That awkward moment when a movie is better than the book…

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Books are always better than the movies… or are they?

This week in my ethics class we are learning about categorical imperatives… AKA something that is always true, in like, every circumstance imaginable. And of course, me being obsessed with books and all, thought “oh! Like how movies are always better than the books!”

But that got me thinking…

Yeah, sure. There are some AWFUL book to movie adaptations (Percy Jackson I’m looking at you), but there actually have been some adaptations that I’ve enjoyed more than the book.

So categorical imperative this is not.

But… how can a movie ever compare to the book?!?!

Honestly, this is a question I ask myself after watching every single awful adaptation out there. Right after I ask myself “why did I think this was going to be any better than the million other awful adaptations I’ve forced myself to sit through?”

But, surprisingly, it is possible. There are a few I can think of, but the one example that stands out most in my mind is Me Before You by JoJo Moyes.

Don’t get my wrong: I didn’t have a problem with the book. I actually ended up giving it five stars (check out my review here), but the movie was just better.

The movie had everything I needed from the story. I don’t feel like it missed anything or changed anything. And, I got to look at Sam Claflin’s beautiful face for two hours… which definitely didn’t hurt.

To break it down: I feel like the movie gave me the same story and a better experience.

<big?I cried when I watched the movie (all three times), but not when I read the book. And I cry at everything. So what does that tell you?

What makes a movie better than the book it was based off of?

Honestly this can come down to a number of factors.

1. Watching the movie before reading the book.


I actually watched the first Percy Jackson movie before reading the books and liked it. Then I read the books, fell in love with them, re-watched the movie and saw what an awful adaptation it really is.mortal_instruments_city_of_bones_ver11_xlg

Another version of this however: I watched the City of Bones movie before reading the book. I really liked the movie and have actually seen it more than once (yeah yeah I know that a lot of people don’t like it… but let me live, okay?) but when I tried to read the first book I actually kind of hated it and couldn’t get into it at all. And while I was reading, I kept comparing what was happening in the book to what happened in the movie and found myself thinking “no, that’s not right” even though the book came first…

2. The movie containing the same story but better.


I think this happens when a movie is able to take the essentials from the book and use the visual/audio aspects of movies along with the story to deliver a seriously amazing masterpiece.

This happened to me with both Me Before You (as mentioned above) and Room by Emma Donoghue.

3. The movie takes the idea of the book but delivers a completely different story (which it pulls off brilliantly)


A movie adaptation that does this is Nerve by Jeanne Ryan. The story line in the movie and the book are completely different, yet follow the same characters in the same high-stakes competition. Yeah, of course there are some similar scenes, but for the most part the stories follow their own path. And while I did love the book, the movie was a bit more entertaining.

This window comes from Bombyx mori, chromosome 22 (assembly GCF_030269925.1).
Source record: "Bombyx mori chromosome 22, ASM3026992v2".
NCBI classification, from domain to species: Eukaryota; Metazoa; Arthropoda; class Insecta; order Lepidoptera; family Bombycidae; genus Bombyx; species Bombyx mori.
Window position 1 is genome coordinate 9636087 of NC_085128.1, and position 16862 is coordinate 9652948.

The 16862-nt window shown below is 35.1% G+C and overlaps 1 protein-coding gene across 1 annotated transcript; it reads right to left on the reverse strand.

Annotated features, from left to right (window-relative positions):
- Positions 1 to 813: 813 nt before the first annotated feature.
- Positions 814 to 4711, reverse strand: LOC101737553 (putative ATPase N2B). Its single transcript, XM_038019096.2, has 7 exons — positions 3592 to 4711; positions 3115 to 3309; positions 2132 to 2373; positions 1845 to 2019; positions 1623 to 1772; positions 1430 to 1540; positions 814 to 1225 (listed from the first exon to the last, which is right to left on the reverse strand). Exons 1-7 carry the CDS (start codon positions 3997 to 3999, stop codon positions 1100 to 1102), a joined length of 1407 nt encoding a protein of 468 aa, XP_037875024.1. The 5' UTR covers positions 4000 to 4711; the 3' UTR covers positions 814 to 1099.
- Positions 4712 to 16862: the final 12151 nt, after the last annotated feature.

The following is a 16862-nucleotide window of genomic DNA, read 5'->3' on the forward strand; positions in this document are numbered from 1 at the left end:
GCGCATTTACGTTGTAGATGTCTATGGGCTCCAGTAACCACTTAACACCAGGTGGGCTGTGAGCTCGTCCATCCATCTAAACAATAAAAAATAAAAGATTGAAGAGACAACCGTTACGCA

Talk to me:

What other reasons could a movie be better than the book? What movies did you enjoy more than the book? Let me know in the comments below!

20 thoughts on “That awkward moment when a movie is better than the book…

  1. I watched Eragon before reading the book and loved the movie. Then I read the book and loved it too but I realized that the movie is a terrible adaptation. But as long as I don’t compare them I can still love both!

    Also I really liked the movie version of the Watchmen. The movie took out a whole storyline that I thought was pointless anyway and then it changed the ending. (they had to change it because that pointless second storyline actually explained the ending, but it was still weird) I actually liked the movie ending better!

    Liked by 1 person

    • I’ve seen Eragon and remember loving it, but I haven’t gotten around to the books quite yet (I will eventually).
      I haven’t read or watched Watchmen either… but I totally get what you mean. I liked the story line and ending of Nerve in the movie more than the book.


  2. Great post! I was thinking about Room as soon as I started reading it and then you mentioned it and I was like YES.

    I did watch the movie before reading the book though! The book was disturbing, but the movie made me cry multiple times (because of the visuals/audio!) and I’d literally never cried at a movie before that moment so?

    I can’t think of any specific examples but I think if I like the cast of a movie, I enjoy it more than the book? Or, at the very least, I enjoy awful adaptations if I like the cast or I am inclined to watch movies of books I didn’t really enjoy if I like the actors!

    Liked by 1 person

    • Yeah, the movie version of Room was just so much more compelling.
      Awful adaptations can be fun if the cast is great. But one that really let me down was Maximus Ride. I knew it was gonna be bad but it was so painful I couldn’t even get past the first half hour.

      Liked by 1 person

  3. waaaaaiiiiiit a minute………this week in MY ethics class we’ve been talking about the categorical imperative!!!


    also sam claflin is SUCH a babe.

    great post!

    Liked by 1 person

  4. Pingback: Blog Posts I Loved in March – Birdie Bookworm

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